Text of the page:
LPO, Royal Festival Hall, London

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The Independent Culture

We were all set for a warmly authoritative Beethoven cycle, when Kurt Masur suddenly took ill and the LPO distributed the honours among four very different substitutes. First was the gaunt, spidery Frans Brüggen, whose sculpted gestures kept Beethoven's first three symphonies on a strong, though flexible rein. Brüggen was among the first authentic-instrument conductors to risk individualised interpretations of the early Romantic classics. His Beethoven symphony recordings breathe easily, but if you shift their broad outlines from the straw-filled cushion of authentic instruments to the modern orchestra's hard mattress, then the effect is entirely different. The Eroica was discomforted by a number of abrupt gear changes, the sort of thing we heard years ago as a matter of course and that, paradoxically, Brüggen fits more convincingly on to a period sound canvas. And yet the textural shift made for a flustered first movement, a Marcia funèbre prone to hurry and some unpalatable speeding in the finale. It was very frustrating: the laudable principle of making it sound new offset by a fine band, awkwardly employed.

But at least the Eroica was dramatic, which was more than could be said for the first two symphonies. On the plus side, Brüggen took all the repeats and seated his orchestra in the good, old-fashioned way, with divided violin desks, cellos on the right and basses on the left – great for stereophonic interplay, especially in the Second Symphony.

The First started promisingly. Winds and string choirs were admirably transparent, but as we ventured further the music started to stiffen, with no give to the phrasing, no obvious affection, just steady tempos and some deft playing. Best were the darting fiddles in the scherzo's trio, but the finale's witty, slow opening didn't crack even a suggestion of a smile. The limpid Brüggen of old was back on form for the Second Symphony's Largo, but early promise wasn't upheld and the last two movements were both relentless and impatient. I feel almost cruel writing this of a musician whose work I usually adore, but who on this occasion seemed compromised by frailty and tiredness.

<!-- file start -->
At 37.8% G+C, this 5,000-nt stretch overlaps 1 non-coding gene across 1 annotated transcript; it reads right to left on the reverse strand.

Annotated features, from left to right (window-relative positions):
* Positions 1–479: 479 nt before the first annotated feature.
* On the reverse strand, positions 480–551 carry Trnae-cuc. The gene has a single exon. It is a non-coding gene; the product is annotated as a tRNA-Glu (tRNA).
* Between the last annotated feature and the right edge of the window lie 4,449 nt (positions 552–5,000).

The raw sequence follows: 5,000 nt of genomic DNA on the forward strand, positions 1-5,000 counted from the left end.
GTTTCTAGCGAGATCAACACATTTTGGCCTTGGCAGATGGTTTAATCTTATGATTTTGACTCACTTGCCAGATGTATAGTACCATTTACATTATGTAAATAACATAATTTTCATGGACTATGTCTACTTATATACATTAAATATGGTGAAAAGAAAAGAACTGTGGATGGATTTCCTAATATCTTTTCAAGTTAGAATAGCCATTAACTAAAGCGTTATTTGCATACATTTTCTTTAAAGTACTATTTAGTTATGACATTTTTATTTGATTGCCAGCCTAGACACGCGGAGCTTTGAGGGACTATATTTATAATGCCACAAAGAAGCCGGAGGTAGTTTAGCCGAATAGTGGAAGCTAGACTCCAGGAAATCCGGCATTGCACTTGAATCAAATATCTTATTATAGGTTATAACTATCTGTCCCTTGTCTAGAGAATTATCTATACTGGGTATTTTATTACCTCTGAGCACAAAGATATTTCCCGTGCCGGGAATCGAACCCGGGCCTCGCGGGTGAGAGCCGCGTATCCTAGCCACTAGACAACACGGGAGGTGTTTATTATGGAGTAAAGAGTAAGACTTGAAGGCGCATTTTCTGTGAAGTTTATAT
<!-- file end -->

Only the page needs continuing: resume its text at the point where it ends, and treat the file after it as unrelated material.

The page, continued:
Masur's stand-in for Saturday, Vernon Handley, served us Beethov-en beef after Brüggen's veggie buffet. What a contrast! First the baton-less Brüggen, all swaying arms and darting eyes, then the bandsman-like Handley, wielding a baton as long as a school-room cane. The Pastoral Symphony started shakily, but soon got into a workable stride, lusty and literal with well judged tempos but no first movement repeat. Like Brüggen, Handley divides his fiddles, but with so little time for preparation, it was inevitable that this would be an interpretation in progress, solid in principle but ultimately unsettled.

The Fifth was better by far, though the first movement's development section lacked tension. The turn-around occurred during the finale, with the repeat this time, and with a spiralling sense of urgency. Now, that was good. It has often been said that for non-British repertory, Handley is scandalously underused, and the finale of Beethoven's Five begged the question, why? So: memo to the LPO. Next time, make him part of the original grand plan, and then perhaps we really will see what we've been missing.